MANILA — The Supreme Court should decide on whether or not heinous crime convicts should be returned to prison over questions on the legality of their release due to good conduct credits, Justice Secretary Menardo Guevarra said Monday.
A total of 1,914 heinous crime convicts have walked free since 2014 under the good conduct time allowance (GCTA) law, which recently came under fire following reports that it may benefit Antonio Sanchez, a former Laguna mayor found guilty in a 1990s rape and murder case that was among the most followed in the country.
The law states that "all good conduct time allowances already granted cannot be revoked," Guevarra noted during a Senate inquiry into GCTA's implementation.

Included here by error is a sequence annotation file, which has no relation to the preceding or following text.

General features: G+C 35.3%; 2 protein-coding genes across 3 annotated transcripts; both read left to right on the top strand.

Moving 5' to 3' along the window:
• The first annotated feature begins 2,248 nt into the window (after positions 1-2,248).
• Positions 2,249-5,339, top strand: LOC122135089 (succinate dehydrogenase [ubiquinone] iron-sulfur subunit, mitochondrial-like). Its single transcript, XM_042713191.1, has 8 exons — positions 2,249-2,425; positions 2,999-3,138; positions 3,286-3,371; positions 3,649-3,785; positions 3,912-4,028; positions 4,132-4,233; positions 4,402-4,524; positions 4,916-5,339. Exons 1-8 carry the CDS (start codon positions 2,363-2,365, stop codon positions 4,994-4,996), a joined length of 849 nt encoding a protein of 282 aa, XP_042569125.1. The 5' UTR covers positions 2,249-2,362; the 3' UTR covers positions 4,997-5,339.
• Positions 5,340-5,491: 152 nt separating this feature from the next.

If the Bureau of Corrections wrongly interpreted the law to cover heinous crime convicts, one side might argue that "they acted on good faith" and that release orders should not be nullified, while another view would be that government is "not bound by the mistakes of its own officers" and convicts should return to prison, he said.
"These are very complicated issues and may require much deeper study. I would rather that a person with interest in a situation like this bring up the matter to the Supreme Court, who will have the final authority to make a ruling," Guevarra told lawmakers.
"Rights of people are involved here, not only the rights of the families of the victims, but also the rights of the families of those convicted. We're trying to strike a balance in the rights of all people affected," he added.
The justice department, he said, came up with a preliminary opinion on the matter, but it "is not binding on anyone," unlike a Supreme Court ruling.
Watch the inquiry here: